I told her that she was an inspiration and must have seen some significant elections in her time. She replied that she remembered voting for Kennedy, and remembered her parents voting for FDR when she was growing up in the Catskills, “across the Hudson River from his home.”

Lois and her church had linked up with churches across seven states and earlier that day they spent something like 6 hours joined in prayer, asking that people would find kindness, let go of their anger, and show up to vote and help heal the country. She told me that it was important that America elect leaders who were good people again.

Lois thanked me for my efforts and I thanked her for her example, before she said goodbye and hung up to go to bed. She had big plans in the morning.

If you have ever wanted to do something easy to support a candidate or cause, beyond donating $15, I endorse phone banking. The bad interactions were brief, and you still get to help everyone by removing them from the list. The good interactions were longer and heartwarming, and sometimes you even get to help some people take action. That’s a bunch of wins.

Gritty 2020
Gritty, of the Philadelphia Flyers

Early Tuesday morning I saw a video going around of a 90 year old lady in Southwest Philly dancing her way to the polls. I hoped it was Lois, it sure fit the picture in my mind; I later learned her name was Ms. Mildred, so perhaps not. If not, West Philly is apparently full of cool older ladies, in addition to Gritty.

I spent the better part of the next 5 days watching Philadelphia on TV and often thought of Lois. West Philadelphia ended up being perhaps the most important community in the country this week, and they came through. Lois is awesome and she did it. I hope she feels proud and I hope she’s dancing.

westphilly #westphiladelphia #BidenHarris2020 #pennsylvania #vote

Philadelphia Comes Through in the Clutch

Gritty 2020

There was a fairly consequential election last week. Wanting to do something, over the weekend and through Tuesday I phone banked for Biden and the Democrats’ Get Out the Vote campaign. For those four days I spent shifts calling voters in Pennsylvania, North Carolina, and Texas, encouraging supporters to vote and offering to help them find their polling place or make a voting plan. Most of my calls were to West Philly.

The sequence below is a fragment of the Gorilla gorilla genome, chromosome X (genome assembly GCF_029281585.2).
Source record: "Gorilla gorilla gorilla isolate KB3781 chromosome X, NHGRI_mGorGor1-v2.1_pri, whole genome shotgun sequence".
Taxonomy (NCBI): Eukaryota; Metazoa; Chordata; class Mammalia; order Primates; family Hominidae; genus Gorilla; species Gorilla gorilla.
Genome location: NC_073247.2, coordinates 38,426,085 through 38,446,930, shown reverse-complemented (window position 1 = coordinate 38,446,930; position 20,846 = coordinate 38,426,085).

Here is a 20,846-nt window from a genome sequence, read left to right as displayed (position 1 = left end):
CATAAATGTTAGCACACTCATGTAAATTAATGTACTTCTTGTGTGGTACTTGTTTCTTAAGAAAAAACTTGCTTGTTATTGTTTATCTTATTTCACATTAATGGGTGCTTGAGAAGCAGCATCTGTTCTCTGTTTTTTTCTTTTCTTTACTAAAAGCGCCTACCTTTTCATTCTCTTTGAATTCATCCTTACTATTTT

The majority of the people I talked to had already voted or were ready to do so. Quite a few people were frustrated and even angry about all of the calls. A few people were republicans, one of whom was not a real prick. Many of the people I spoke to, however, were friendly, grateful, and hopeful.

A lot of the people I reached were excited about the big day and happy to share their enthusiasm, including a campaign manager in Philadelphia. Some were a little more apprehensive and wanted to talk about how much the election meant to them. A dozen or so even needed my help, and I was thrilled to help them find their polling location and any other information they needed. But my very favorite interaction was with Lois.

Lois is 90-years-old, lives in West Philadelphia, and was my second to last call Monday evening, around 8:50 p.m. for her on the east coast. She quickly informed me that she did not need my help, but she was excited to share her plan.

“My neighbors are going to drive me right down the street, first thing in the morning,” she told me proudly. “I’ve got my ballot, I’ve got my bag packed, I’ve got my roller, and I have my folding chair, in case we have to wait in a long line.”

“I’ve been voting since the 1950s and I’ve never missed an election,” she said. “I’m ready to go vote him out of our house.”

I told her that she was an inspiration and must have seen some significant elections in her time. She replied that she remembered voting for Kennedy, and remembered her parents voting for FDR when she was growing up in the Catskills, “across the Hudson River from his home.”

Lois informed me that her church had linked up with other their denomination across seven states, and that day they had spent something like 6 hours joined in prayer. Together they asked that people would find kindness, let go of their anger, and vote to heal the country. She told me that it was important that America elect leaders who were good people again.

Lois thanked me for my efforts and I thanked her for her example, before she said goodbye and hung up to go to bed. She had big plans in the morning.

If you have ever wanted to do something easy to support a candidate or cause, beyond donating $15, I endorse phone banking. The bad interactions were brief, and you still get to help everyone by removing them from the list. The good interactions were longer and heartwarming, and you even get to help some people take action. That’s a bunch of wins.

Early Tuesday morning I saw a video going around of a 90 year old lady in southwest Philly dancing her way to the polls. I hoped it was Lois, it sure fit the picture in my mind; I later learned her name was Ms. Mildred, so perhaps not. If not, West Philly is apparently full of cool older ladies.